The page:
Council on Tall Buildings and Urban Habitat
Towards Zero Carbon –
High Rise Design within the Chicago DeCarbonization Plan
Tongji University & Illinois Institute of Technology,  Linxue Li, Zhendong Wang, Antony Wood & Peng Du
Primary Output

Towards Zero Carbon: High-rise Design within the Chicago DeCarbonization Plan

Research Report, 2013
126 pages

This report is the summary of a collaborative design studio that focused on building high-rises that are positive and sustainable additions to the city's skyline, using the framework of the DeCarbonization Plan, which was produced by Adrian Smith and Gordon Gill Architecture in 2009. It is available for download here.

See CTBUH Lecture and Studio Kick-Off at Tongji University
See the Tongji University Studio Visit to Chicago
See Studio Final Review
See Other CTBUH Related Events

This was a collaborative design studio undertaken by the College of Architecture and Urban Planning (CAUP) at Tongji University, with assistance from the Council on Tall Buildings and Urban Habitat (CTBUH) and Permasteelisa Group. Using the framework of the DeCarbonization Plan, which was produced by Adrian Smith and Gordon Gill Architecture in 2009 in response to the challenges faced by the city today, this comprehensive design studio is aimed at designing tall buildings which are positive additions to the city’s skyline – visually, urbanistically, and environmentally. Travelling studio kindly supported by:
The zero-carbon project kicked off in November, 2013, when the students and faculty members visited the project site at Wolf Point Chicago, a parking lot at the junction of two branches of the Chicago River owned by the Kennedy family (see Figure 1). This information-gathering process was influential in determining the context for design, the programmatic brief for the building, and the design process to follow. Site studies embraced the local (the direct site context of the building), the intermediate (since a tall building has a physical relationship with places far and wide in a city) and the global (the country and American culture as a whole).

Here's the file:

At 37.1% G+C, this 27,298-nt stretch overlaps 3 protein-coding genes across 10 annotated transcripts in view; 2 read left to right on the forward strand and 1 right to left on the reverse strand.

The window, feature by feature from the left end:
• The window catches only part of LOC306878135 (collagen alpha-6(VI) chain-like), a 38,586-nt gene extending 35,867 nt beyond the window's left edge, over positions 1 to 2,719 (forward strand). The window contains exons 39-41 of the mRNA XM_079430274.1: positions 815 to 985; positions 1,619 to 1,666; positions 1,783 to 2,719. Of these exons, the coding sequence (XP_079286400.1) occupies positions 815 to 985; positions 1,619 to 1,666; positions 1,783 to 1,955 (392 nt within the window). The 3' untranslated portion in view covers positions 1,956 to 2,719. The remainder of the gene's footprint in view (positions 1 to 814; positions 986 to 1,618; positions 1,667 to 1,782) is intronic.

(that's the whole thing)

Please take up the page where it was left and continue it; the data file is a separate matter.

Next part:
Figure 1. The project site at Wolf Point, Chicago
After their return to China, the students continued developing KPIs (Key Performance Indicators) for the project based on a consideration of five different aspects of sustainability – water resources, waste recycling, vertical farms, low-carbon life, and wind energy.

Water Tower
Mi Kaipeng, Wu Qing, Wang Yifan, and Han Yujia

The goal of this project was to maximize on collecting rainwater and re-using grey water. This was done through studies on several different architectural models, analysis of different shapes, studies of different rainwater harvesting methods and studies of the wind direction in Chicago affecting the impact of the rain on the building.

"Loop" of the Loop
Liu Jinrui, Hou Xiufeng, and Zhang Ziyue

This design was started with the attempts to achieve zero carbon. To accomplish this we focused on the topic of waste recycling and how to take advantage of the resources accumlated from the process. As a result from our research we came up with a ferris wheel structure to create a complex.

Vertical Village
Feng Feng, Zhang Qianqian, and Qian Ren

The Vertical Village stands for a new topology of high-rise building in the future. It provides a unique structure system and a totally new lifestyle for residents living in city. The Vertical Village is the one who wants to break the rules of high-rise and creates abundant space in the sky.

Low Carbon Life
Zhang Xiang Chen, Hu Qiang, and  Lei Yu

The more effective approach to low carbon Chicago, we believe, may be to encourage low-carbonlife and to cultivate low-carbon consciousness, rather than to depend on some kinds of low-carbon facilities. We hope to encourage people to live a low-carbonlife.

Ventus Tower
Xu Mengya, Jia Tingting, and Xu Zhonghua

Ventus Tower consists of three towers which are arranged organically to capture and utilize the wind power in the Wind City Chicago. The towers rotate regularly each layer so that different wind channels are formed to avoid wind on the bottom and capture wind on the top.